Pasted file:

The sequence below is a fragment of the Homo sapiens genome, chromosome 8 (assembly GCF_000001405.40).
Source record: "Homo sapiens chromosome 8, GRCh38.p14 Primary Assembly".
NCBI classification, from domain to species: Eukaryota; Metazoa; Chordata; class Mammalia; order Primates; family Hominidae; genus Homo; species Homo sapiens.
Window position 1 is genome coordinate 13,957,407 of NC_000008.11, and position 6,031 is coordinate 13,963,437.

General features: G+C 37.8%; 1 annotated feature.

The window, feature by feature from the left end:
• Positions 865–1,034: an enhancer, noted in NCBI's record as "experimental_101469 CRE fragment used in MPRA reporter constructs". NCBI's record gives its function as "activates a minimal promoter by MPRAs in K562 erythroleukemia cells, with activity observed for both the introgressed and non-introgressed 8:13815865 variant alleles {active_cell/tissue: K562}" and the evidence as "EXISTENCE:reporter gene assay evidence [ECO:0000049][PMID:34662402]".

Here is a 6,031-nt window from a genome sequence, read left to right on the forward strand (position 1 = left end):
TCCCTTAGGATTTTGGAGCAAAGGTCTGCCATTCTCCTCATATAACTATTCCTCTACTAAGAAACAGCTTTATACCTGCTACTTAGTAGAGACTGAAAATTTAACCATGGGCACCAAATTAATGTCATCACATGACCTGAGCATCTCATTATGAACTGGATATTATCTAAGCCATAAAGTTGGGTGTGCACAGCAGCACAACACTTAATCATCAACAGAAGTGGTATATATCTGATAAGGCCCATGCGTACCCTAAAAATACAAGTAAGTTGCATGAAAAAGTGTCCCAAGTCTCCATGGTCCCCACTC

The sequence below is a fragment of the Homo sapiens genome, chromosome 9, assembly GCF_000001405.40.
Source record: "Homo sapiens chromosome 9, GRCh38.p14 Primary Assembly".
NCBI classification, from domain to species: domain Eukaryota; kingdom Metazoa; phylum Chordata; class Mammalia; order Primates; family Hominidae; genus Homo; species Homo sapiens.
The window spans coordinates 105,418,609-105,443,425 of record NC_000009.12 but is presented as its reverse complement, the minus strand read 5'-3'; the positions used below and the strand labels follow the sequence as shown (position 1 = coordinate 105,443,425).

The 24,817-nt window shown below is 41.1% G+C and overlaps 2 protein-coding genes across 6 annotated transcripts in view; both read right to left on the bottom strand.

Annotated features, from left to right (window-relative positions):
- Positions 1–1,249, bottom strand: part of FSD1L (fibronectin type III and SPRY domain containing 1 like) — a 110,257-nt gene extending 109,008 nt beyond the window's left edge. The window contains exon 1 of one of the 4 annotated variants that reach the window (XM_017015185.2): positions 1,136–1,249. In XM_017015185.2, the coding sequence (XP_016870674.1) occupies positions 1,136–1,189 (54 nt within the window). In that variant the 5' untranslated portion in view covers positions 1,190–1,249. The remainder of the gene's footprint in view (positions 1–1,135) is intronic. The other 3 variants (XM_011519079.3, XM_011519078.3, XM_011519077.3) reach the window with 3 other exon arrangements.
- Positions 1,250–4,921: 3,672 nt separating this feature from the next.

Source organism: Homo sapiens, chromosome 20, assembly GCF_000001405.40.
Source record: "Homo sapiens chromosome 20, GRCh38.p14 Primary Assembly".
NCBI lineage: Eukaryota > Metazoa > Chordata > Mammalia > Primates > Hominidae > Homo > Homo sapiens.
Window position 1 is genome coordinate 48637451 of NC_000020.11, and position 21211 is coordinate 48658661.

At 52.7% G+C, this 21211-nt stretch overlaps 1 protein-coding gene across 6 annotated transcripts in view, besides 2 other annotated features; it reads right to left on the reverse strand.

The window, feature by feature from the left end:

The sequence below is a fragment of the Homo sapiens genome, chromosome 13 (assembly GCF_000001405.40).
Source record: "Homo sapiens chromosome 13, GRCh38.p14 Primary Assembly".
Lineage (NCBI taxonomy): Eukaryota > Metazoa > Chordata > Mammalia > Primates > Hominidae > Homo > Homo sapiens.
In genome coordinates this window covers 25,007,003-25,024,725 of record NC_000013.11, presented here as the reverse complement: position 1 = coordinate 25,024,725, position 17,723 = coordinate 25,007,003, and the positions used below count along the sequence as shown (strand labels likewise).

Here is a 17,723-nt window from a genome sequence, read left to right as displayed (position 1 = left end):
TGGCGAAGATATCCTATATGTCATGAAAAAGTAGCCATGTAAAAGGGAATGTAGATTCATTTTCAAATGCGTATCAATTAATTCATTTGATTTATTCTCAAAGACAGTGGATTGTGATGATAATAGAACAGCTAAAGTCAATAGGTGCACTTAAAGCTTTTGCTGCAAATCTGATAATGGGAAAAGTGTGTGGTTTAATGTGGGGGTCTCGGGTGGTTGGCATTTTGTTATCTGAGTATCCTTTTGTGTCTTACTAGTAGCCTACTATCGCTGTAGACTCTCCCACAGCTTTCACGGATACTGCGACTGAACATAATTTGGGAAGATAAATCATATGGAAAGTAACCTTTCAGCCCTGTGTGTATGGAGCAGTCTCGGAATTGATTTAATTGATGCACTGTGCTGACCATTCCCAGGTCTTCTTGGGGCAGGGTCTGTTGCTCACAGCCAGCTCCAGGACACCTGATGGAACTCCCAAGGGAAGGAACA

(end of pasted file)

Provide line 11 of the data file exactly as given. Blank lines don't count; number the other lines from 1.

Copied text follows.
Source record: "Homo sapiens chromosome 9, GRCh38.p14 Primary Assembly".